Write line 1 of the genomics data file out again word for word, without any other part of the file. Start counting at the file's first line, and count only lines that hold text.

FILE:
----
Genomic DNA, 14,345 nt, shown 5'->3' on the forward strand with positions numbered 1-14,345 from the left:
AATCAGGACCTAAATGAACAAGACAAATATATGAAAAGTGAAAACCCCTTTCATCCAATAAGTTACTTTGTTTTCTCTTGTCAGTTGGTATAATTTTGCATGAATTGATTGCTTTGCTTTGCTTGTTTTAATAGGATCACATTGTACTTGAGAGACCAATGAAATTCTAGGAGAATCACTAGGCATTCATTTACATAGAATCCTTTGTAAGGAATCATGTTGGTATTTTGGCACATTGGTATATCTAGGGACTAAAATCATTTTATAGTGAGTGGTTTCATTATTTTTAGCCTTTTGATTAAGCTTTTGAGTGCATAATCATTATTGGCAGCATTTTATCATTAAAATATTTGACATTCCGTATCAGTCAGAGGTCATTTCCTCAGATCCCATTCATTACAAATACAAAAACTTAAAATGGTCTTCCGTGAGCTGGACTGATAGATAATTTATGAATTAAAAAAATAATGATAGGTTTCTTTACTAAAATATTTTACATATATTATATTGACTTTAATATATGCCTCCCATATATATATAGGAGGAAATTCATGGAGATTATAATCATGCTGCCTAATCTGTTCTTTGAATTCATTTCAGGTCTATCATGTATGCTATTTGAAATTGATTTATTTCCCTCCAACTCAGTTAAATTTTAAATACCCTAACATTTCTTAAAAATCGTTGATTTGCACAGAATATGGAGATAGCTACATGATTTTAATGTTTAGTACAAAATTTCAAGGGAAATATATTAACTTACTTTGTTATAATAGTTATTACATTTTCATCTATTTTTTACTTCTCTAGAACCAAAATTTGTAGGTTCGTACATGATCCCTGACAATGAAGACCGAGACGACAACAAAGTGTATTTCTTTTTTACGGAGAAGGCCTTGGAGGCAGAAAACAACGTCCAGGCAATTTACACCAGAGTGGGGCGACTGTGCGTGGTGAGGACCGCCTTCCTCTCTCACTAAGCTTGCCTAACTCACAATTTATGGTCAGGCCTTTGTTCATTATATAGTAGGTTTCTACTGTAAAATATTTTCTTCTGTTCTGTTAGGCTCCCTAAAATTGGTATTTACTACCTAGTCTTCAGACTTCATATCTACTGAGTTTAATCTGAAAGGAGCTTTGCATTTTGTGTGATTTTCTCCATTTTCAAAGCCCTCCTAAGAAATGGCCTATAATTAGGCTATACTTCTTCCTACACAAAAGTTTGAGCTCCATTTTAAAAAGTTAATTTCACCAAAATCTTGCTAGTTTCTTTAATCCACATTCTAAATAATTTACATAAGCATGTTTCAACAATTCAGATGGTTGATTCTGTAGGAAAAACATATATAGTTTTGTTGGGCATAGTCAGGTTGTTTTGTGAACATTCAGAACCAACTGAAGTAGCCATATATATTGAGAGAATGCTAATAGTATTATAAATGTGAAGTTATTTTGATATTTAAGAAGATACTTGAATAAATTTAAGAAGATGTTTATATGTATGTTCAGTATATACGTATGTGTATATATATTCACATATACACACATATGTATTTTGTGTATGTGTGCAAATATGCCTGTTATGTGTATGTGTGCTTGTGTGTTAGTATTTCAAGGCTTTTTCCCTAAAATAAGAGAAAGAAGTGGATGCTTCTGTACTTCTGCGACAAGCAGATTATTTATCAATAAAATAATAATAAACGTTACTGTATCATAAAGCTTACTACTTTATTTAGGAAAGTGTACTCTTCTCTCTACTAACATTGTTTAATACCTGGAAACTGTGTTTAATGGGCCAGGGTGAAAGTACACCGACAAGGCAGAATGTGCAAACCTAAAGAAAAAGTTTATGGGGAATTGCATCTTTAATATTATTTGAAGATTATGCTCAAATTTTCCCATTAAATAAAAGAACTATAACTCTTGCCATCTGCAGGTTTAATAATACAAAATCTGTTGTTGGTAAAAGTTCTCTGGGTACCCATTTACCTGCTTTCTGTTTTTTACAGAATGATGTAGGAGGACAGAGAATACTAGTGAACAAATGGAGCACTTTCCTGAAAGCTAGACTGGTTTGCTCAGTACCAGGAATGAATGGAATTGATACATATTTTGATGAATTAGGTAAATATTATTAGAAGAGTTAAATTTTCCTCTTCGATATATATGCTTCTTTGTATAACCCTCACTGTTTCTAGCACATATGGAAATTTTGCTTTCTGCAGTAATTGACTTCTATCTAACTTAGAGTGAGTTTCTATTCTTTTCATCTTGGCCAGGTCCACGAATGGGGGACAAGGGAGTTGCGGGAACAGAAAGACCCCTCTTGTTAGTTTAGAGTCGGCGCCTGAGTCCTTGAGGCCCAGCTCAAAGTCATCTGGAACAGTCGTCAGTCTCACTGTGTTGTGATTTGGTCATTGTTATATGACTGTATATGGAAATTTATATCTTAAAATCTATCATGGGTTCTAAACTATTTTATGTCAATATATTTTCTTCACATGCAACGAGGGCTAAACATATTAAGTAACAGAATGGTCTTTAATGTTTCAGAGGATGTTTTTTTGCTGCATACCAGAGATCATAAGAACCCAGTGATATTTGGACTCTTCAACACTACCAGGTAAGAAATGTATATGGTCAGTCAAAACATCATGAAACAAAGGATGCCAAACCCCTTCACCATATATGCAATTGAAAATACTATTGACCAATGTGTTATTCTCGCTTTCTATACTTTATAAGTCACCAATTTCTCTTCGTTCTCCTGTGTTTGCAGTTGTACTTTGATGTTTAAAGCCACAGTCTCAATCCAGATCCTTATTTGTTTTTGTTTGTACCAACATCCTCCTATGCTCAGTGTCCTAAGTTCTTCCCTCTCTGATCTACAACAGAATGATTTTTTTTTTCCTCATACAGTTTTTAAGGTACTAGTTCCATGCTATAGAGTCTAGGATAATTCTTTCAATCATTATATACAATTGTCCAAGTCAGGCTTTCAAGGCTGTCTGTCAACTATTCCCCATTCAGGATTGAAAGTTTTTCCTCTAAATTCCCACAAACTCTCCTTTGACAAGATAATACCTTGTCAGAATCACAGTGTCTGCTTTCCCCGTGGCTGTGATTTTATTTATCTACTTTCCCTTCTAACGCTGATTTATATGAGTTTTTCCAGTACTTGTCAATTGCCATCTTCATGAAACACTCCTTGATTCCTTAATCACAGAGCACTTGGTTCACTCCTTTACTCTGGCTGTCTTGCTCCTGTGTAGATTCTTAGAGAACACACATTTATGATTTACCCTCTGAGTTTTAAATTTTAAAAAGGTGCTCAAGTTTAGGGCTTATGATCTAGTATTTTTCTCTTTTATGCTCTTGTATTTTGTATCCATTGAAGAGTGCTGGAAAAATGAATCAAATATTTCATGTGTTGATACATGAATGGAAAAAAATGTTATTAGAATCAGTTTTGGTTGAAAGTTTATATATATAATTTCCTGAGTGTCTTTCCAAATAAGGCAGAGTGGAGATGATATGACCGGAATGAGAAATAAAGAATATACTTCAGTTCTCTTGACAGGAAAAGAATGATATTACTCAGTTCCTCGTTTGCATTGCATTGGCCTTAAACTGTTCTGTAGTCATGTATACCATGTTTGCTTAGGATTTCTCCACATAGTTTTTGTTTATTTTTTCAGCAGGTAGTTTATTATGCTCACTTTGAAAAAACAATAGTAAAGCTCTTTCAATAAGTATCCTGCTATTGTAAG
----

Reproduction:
Genomic DNA, 14,345 nt, shown 5'->3' on the forward strand with positions numbered 1-14,345 from the left: